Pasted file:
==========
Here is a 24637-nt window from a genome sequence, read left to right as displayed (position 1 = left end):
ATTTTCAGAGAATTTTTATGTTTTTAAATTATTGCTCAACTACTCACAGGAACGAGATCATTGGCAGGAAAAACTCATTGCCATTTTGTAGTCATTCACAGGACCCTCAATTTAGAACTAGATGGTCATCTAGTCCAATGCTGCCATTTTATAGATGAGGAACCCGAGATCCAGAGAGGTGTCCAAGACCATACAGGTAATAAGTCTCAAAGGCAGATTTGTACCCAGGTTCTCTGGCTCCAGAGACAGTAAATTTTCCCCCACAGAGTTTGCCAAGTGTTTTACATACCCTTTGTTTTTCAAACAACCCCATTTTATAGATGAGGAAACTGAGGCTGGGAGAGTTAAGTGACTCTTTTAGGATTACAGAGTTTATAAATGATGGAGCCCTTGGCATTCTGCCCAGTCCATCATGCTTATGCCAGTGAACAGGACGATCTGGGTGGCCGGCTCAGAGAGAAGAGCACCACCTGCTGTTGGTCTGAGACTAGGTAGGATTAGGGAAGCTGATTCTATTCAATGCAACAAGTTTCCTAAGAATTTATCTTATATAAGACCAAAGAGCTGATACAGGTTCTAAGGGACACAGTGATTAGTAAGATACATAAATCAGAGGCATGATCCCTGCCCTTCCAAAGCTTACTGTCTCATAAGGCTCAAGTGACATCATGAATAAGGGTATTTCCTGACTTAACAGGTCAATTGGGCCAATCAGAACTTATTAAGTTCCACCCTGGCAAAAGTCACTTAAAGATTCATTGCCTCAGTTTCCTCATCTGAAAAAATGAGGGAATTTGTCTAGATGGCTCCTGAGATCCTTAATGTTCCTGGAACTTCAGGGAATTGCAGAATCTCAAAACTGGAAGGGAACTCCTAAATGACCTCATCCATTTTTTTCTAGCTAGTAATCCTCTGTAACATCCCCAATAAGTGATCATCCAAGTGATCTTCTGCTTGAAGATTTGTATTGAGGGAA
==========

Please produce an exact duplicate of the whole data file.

Here is a 24637-nt window from a genome sequence, read left to right as displayed (position 1 = left end):
ATTTTCAGAGAATTTTTATGTTTTTAAATTATTGCTCAACTACTCACAGGAACGAGATCATTGGCAGGAAAAACTCATTGCCATTTTGTAGTCATTCACAGGACCCTCAATTTAGAACTAGATGGTCATCTAGTCCAATGCTGCCATTTTATAGATGAGGAACCCGAGATCCAGAGAGGTGTCCAAGACCATACAGGTAATAAGTCTCAAAGGCAGATTTGTACCCAGGTTCTCTGGCTCCAGAGACAGTAAATTTTCCCCCACAGAGTTTGCCAAGTGTTTTACATACCCTTTGTTTTTCAAACAACCCCATTTTATAGATGAGGAAACTGAGGCTGGGAGAGTTAAGTGACTCTTTTAGGATTACAGAGTTTATAAATGATGGAGCCCTTGGCATTCTGCCCAGTCCATCATGCTTATGCCAGTGAACAGGACGATCTGGGTGGCCGGCTCAGAGAGAAGAGCACCACCTGCTGTTGGTCTGAGACTAGGTAGGATTAGGGAAGCTGATTCTATTCAATGCAACAAGTTTCCTAAGAATTTATCTTATATAAGACCAAAGAGCTGATACAGGTTCTAAGGGACACAGTGATTAGTAAGATACATAAATCAGAGGCATGATCCCTGCCCTTCCAAAGCTTACTGTCTCATAAGGCTCAAGTGACATCATGAATAAGGGTATTTCCTGACTTAACAGGTCAATTGGGCCAATCAGAACTTATTAAGTTCCACCCTGGCAAAAGTCACTTAAAGATTCATTGCCTCAGTTTCCTCATCTGAAAAAATGAGGGAATTTGTCTAGATGGCTCCTGAGATCCTTAATGTTCCTGGAACTTCAGGGAATTGCAGAATCTCAAAACTGGAAGGGAACTCCTAAATGACCTCATCCATTTTTTTCTAGCTAGTAATCCTCTGTAACATCCCCAATAAGTGATCATCCAAGTGATCTTCTGCTTGAAGATTTGTATTGAGGGAA